It’s been an interesting day – in the sense of the Chinese curse – and I’m glad to be finally home and putting my feet up for half an hour or so. I was working at the library today, which is always a useful thing for reminding me how to interact with relatively normal people and not to exist purely in an online echo chamber. Being a job that involves working with the public it always has ups and downs, depending on how they and you are feeling at any particular point in time.
Today was perhaps a bit too focused on ups and downs. We have a volunteer who comes in on a Thursday morning to help people with IT issues. It’s usually showing people how to configure their wireless settings on their tablets, or how to order groceries online or do basic formulae in Excel – very much a mixed bag, but he’s friendly, helpful and usually able to work out what people actually need as opposed to what they say they want. Today, he’d just greeted his first client of the day, and they had stepped into our somewhat elderly lift to go up to a quiet corner upstairs. The doors closed, the lift started, and then there was silence.
Eventually, there was an alarm, for a moment. Then more silence, and another longer alarm. This was where we collectively sighed and began hitting buttons to try and jog the lift free. While shouting through the doors to them, I worked out that they were lodged about halfway between floors, and his client was an elderly lady with a heart condition. Another few moments passed while I broke into the lift machinery room to try and reset the lift – something that should force the lift to return to the ground floor as it is a hydraulic-based system – but there was no joy there. Meanwhile, a phonecall to our helpdesk informed us that it would take at least an hour to get an engineer to us.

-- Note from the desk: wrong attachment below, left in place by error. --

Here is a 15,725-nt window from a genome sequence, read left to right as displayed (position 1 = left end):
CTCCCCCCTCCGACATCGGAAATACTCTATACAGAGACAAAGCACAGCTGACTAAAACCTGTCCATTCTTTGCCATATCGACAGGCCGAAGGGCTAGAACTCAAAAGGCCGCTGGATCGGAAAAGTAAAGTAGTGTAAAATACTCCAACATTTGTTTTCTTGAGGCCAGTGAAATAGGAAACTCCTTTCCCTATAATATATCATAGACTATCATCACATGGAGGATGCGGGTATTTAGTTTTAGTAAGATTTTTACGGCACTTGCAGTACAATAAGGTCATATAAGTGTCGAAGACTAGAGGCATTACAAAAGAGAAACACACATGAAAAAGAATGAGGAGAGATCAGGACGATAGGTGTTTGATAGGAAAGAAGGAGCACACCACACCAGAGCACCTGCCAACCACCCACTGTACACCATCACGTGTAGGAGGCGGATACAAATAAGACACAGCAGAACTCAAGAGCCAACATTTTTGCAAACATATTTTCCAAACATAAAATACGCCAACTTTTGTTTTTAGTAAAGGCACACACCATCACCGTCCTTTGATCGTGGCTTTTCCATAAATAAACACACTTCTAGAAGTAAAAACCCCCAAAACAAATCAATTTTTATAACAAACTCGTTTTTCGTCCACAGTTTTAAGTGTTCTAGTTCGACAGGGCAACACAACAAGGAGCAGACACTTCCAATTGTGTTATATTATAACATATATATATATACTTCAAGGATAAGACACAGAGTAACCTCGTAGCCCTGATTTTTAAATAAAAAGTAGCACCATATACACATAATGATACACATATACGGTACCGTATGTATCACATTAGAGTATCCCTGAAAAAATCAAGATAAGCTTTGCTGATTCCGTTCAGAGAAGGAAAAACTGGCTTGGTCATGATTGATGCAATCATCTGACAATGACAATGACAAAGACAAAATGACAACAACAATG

Calling the fire brigade instead was a no-brainer, so that was what we did, knowing that there was a station about five minutes walk along the road (we’re lucky like that). Suffice to say, things got sorted very quickly, and when the engineer did arrive, some three hours later, he got a slightly chilly reception from our assistant manager. Thankfully, no one was hurt or too badly distressed, but we laid on cups of tea and a quiet place to sit for them, and some boxes of quality street for the fire brigade to enjoy at the station in their own time (seemed only fair).
Compared to that, the general round of lost books, queries on fines, small children trailing items and scooters and not sobbing every time the photocopier decided to change its settings halfway through someone’s run has been quite low key – but it’s definitely been a large mocha day.
Just as well it’s pay day – I’ve just treated myself to the Master Chief Collection at last – just a 15Gb patch to download now…